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5 Ways to get the most out of a British council teaching assistanship

26 October 2016

As I walked up to the school gates on my first day as a teaching assistant, I truly felt like it was my first day at school again. A new environment, new faces and lots I needed to learn, but this time I would be sitting in the staffroom. (Even typing that sounds strange!) I have had such a positive experience so far, with a really warm welcome from all of the teachers and so much enthusiasm from the children to learn English. Having said that, getting the most out of it still requires a little effort on your part! Therefore I have come up with 5 ways to ensure you are making the most of the experience and jumping in with two feet.


The expression goes, ‘Fail to prepare, prepare to fail.’ This is something I have definitely struggled with in the past, finding another episode of my new favourite series much more enticing than sitting at a desk and doing my work for the following day. As a teaching assistant however, with your time spent at the school limited, it is essential to do some preparation. Whether that be learning the topic specific vocabulary or learning a whiteboard game, it will not only be a more valuable class for the children but for you as well.


On my second day at the school, two of the younger teachers asked me if I wanted to go for lunch with them. With a three hour (Yes, three hour!) lunch break, I was certainly tempted by the idea but was concerned that I wouldn’t have enough to contribute to conversation! I decided to go anyway and had such a nice time. We spoke mostly in Spanish, although at times they also wanted to practice their English. We talked about things that didn’t relate to the school and got to know each other more as friends than ‘work colleagues’. Now the next time the opportunity arises I won’t have any reservations and in turn this will hopefully improve my Spanish no end!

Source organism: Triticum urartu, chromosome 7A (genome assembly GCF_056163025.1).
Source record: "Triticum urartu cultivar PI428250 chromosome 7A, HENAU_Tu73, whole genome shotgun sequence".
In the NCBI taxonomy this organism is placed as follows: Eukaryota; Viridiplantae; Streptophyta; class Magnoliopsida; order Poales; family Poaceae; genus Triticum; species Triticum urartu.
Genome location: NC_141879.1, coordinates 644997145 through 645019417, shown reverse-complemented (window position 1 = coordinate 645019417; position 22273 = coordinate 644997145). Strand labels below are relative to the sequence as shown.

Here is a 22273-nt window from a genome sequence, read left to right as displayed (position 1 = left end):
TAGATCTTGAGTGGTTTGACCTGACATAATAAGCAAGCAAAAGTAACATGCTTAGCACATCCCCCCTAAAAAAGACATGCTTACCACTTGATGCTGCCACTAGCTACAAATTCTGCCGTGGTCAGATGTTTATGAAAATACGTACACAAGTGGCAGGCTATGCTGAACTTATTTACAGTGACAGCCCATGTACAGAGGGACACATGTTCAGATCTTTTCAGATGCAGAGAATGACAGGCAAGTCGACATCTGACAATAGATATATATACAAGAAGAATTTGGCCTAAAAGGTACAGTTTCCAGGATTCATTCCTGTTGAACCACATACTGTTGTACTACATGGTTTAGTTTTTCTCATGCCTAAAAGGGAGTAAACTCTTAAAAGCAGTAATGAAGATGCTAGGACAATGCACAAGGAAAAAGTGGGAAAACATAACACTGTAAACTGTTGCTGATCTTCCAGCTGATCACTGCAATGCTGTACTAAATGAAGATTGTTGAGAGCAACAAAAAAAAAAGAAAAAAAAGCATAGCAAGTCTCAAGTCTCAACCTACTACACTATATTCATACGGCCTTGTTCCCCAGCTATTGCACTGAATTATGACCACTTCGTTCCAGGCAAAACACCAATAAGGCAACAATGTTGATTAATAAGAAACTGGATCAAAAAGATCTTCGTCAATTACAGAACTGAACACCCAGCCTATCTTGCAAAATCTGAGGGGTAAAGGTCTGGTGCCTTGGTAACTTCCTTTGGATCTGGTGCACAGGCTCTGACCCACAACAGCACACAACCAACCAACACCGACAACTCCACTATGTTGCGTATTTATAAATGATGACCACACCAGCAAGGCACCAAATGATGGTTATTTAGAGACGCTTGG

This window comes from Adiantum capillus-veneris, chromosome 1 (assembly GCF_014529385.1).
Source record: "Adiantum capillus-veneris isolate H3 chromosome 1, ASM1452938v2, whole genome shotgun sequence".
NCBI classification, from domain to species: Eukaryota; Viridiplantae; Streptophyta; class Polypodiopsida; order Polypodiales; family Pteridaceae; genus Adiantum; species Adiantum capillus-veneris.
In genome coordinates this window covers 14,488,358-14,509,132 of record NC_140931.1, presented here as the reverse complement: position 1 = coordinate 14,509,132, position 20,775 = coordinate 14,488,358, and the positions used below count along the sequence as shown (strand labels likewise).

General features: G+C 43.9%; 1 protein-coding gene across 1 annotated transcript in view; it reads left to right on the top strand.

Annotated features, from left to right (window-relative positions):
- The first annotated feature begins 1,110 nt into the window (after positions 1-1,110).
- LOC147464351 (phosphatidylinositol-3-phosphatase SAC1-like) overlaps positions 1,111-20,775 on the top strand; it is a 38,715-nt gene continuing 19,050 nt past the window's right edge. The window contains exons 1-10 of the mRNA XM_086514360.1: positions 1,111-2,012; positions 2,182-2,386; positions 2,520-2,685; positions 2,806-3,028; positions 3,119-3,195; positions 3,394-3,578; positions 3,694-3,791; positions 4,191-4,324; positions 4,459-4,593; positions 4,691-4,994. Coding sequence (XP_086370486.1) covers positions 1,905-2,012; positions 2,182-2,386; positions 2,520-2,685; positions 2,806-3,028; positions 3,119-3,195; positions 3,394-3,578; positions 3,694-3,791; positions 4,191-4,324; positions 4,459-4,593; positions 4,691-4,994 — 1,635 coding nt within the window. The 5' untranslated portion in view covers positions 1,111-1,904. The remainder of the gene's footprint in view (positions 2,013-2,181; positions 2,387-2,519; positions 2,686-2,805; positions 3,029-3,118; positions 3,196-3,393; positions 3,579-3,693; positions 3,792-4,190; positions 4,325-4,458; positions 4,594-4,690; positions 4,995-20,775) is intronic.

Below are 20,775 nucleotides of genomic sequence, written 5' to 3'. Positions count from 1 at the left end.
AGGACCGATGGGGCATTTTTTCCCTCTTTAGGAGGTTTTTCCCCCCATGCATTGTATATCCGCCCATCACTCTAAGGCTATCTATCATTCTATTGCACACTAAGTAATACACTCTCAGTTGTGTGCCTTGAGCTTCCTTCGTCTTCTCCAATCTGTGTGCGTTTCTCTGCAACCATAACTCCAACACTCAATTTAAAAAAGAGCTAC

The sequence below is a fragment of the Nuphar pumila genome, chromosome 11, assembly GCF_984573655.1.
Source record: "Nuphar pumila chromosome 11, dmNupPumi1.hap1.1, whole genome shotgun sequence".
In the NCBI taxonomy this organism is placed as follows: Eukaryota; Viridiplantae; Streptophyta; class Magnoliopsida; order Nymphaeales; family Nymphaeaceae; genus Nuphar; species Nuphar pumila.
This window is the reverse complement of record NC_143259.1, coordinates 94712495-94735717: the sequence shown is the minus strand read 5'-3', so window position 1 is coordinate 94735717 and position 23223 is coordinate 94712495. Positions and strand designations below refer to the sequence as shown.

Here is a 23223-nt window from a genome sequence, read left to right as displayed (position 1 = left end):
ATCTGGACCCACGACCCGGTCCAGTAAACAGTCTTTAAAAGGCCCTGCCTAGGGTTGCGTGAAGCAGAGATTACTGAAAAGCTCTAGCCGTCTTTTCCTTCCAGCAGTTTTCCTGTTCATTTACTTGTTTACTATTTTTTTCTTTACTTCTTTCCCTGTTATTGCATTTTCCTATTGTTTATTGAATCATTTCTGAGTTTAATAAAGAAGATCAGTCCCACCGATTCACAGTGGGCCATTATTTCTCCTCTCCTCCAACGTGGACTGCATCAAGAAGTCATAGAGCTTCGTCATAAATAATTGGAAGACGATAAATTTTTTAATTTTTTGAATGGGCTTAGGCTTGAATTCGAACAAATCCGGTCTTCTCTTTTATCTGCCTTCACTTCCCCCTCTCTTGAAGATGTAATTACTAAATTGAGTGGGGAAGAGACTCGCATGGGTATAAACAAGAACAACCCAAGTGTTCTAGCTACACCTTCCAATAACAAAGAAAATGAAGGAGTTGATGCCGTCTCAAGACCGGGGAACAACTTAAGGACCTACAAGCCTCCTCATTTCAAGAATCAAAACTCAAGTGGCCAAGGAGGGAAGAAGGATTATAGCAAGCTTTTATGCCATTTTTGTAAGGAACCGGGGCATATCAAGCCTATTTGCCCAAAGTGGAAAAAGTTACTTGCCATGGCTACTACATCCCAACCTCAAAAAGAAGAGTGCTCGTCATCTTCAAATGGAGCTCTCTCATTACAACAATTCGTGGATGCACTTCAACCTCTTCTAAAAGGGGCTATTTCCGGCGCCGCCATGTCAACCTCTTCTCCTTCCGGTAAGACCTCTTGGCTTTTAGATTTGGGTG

Avoid walking into school ten minutes late for your class. It avoids any sort of disruption and also means you instead have fifteen minutes or so to sit down with the other teachers, have a coffee and feel ready for your first lesson of the day!


I only found out about these a few weeks ago, even though they are easy to find, I just hadn’t thought about looking for them. Lots of information is posted everyday, from which bank has the best student deal to the quickest way of obtaining the dreaded NIE number. There is also information posted about Erasmus trips and events or suggestions for cheap places to hang out with friends.


Unless you fancy a career in teaching, this may be the only time you experience what it’s like to work in a classroom and be the one standing up in front of lots of young people! It’s important to use this chance to try and inspire the children into wanting to learn. Working with a native English speaker will be one of the best opportunities they will have in school to learn English, so help them to enjoy it and in turn, I’m sure you will enjoy it too!